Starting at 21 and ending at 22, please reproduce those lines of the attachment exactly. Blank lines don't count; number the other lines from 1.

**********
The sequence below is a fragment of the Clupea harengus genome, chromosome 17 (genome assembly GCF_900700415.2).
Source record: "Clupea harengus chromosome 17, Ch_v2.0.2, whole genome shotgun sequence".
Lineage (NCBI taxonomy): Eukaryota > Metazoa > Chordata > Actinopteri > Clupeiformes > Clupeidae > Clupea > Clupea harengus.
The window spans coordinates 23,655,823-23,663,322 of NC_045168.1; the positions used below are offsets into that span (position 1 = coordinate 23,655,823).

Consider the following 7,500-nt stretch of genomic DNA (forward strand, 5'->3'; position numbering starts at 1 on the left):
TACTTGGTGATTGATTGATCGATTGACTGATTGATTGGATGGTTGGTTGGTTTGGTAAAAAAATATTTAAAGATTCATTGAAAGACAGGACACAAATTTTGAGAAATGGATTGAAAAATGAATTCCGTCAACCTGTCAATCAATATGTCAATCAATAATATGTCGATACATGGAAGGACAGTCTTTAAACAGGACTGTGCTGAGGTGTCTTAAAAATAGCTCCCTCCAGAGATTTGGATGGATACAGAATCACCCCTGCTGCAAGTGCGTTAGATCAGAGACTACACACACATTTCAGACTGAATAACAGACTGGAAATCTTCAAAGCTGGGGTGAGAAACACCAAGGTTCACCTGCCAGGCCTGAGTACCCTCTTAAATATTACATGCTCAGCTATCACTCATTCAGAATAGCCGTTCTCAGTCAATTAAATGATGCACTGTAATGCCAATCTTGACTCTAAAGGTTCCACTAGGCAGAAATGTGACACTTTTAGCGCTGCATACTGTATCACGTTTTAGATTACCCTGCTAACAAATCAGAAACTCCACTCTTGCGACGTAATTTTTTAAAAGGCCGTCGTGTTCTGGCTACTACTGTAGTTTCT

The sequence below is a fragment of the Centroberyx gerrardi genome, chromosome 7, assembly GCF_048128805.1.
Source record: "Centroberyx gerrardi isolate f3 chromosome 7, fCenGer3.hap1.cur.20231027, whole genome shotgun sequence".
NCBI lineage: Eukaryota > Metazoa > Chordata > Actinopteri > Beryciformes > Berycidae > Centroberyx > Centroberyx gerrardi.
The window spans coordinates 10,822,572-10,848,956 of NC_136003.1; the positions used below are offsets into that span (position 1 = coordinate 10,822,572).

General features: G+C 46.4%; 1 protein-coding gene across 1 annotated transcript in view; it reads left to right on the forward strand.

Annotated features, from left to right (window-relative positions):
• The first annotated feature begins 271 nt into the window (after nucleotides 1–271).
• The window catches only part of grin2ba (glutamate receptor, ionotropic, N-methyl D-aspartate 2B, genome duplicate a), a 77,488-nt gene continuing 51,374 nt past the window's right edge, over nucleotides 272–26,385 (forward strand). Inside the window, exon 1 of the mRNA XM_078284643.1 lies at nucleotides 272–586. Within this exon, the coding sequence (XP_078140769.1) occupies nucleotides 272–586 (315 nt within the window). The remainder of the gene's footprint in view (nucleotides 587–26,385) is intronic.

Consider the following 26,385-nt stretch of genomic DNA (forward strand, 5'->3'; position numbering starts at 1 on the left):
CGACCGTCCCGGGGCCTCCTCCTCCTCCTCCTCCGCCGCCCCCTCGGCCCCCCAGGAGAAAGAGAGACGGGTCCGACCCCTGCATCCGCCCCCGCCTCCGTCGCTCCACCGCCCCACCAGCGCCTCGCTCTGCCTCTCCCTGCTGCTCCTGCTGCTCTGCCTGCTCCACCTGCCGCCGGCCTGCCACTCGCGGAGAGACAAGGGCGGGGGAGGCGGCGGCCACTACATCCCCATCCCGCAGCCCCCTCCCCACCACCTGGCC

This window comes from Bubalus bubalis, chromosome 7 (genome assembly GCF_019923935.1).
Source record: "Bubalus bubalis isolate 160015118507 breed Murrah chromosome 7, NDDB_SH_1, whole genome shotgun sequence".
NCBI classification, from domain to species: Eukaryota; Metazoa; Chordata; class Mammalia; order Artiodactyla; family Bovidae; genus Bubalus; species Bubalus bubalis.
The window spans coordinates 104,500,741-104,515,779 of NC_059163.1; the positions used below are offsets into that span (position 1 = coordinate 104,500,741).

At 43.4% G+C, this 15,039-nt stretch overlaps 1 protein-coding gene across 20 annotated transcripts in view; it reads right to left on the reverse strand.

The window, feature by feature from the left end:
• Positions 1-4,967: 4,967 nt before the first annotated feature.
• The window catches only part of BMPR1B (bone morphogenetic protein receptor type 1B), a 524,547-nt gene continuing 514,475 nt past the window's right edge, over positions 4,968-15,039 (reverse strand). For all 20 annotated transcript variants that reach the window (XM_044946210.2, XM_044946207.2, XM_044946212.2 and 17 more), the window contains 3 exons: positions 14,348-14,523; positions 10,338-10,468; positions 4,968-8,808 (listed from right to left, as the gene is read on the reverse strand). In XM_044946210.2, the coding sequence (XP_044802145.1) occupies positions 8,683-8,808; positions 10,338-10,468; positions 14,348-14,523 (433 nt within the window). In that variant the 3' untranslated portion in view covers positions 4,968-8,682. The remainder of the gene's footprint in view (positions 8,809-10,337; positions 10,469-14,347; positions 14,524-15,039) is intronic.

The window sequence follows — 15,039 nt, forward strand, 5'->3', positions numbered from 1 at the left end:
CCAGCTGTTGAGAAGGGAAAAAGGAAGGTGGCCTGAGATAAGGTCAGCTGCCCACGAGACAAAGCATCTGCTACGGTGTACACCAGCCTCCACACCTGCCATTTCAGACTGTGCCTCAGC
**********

At 43.4% G+C, this 15,039-nt stretch overlaps 1 protein-coding gene across 20 annotated transcripts in view; it reads right to left on the reverse strand.

The window, feature by feature from the left end: